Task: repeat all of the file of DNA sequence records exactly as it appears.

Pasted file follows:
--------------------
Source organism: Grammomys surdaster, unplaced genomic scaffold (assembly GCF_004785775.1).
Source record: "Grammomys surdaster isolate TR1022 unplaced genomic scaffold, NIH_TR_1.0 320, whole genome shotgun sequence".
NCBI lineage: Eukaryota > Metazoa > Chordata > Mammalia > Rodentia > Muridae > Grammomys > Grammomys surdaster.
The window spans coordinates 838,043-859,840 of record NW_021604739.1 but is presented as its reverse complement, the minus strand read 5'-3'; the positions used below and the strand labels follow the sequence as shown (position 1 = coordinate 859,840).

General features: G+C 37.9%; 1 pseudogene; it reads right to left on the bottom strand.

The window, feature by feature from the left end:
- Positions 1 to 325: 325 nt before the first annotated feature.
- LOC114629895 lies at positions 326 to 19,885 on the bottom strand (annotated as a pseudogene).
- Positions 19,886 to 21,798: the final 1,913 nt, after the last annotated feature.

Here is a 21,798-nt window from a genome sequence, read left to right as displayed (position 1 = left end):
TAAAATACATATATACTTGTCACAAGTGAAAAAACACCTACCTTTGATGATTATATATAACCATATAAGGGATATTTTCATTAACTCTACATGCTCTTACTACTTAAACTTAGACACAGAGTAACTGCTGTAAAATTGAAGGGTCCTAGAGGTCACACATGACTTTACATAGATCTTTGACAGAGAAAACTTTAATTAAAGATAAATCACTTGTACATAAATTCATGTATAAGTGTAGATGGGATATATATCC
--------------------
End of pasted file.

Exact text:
Source organism: Grammomys surdaster, unplaced genomic scaffold (assembly GCF_004785775.1).
Source record: "Grammomys surdaster isolate TR1022 unplaced genomic scaffold, NIH_TR_1.0 320, whole genome shotgun sequence".
NCBI lineage: Eukaryota > Metazoa > Chordata > Mammalia > Rodentia > Muridae > Grammomys > Grammomys surdaster.
The window spans coordinates 838,043-859,840 of record NW_021604739.1 but is presented as its reverse complement, the minus strand read 5'-3'; the positions used below and the strand labels follow the sequence as shown (position 1 = coordinate 859,840).

General features: G+C 37.9%; 1 pseudogene; it reads right to left on the bottom strand.

The window, feature by feature from the left end:
- Positions 1 to 325: 325 nt before the first annotated feature.
- LOC114629895 lies at positions 326 to 19,885 on the bottom strand (annotated as a pseudogene).
- Positions 19,886 to 21,798: the final 1,913 nt, after the last annotated feature.

Here is a 21,798-nt window from a genome sequence, read left to right as displayed (position 1 = left end):
TAAAATACATATATACTTGTCACAAGTGAAAAAACACCTACCTTTGATGATTATATATAACCATATAAGGGATATTTTCATTAACTCTACATGCTCTTACTACTTAAACTTAGACACAGAGTAACTGCTGTAAAATTGAAGGGTCCTAGAGGTCACACATGACTTTACATAGATCTTTGACAGAGAAAACTTTAATTAAAGATAAATCACTTGTACATAAATTCATGTATAAGTGTAGATGGGATATATATCC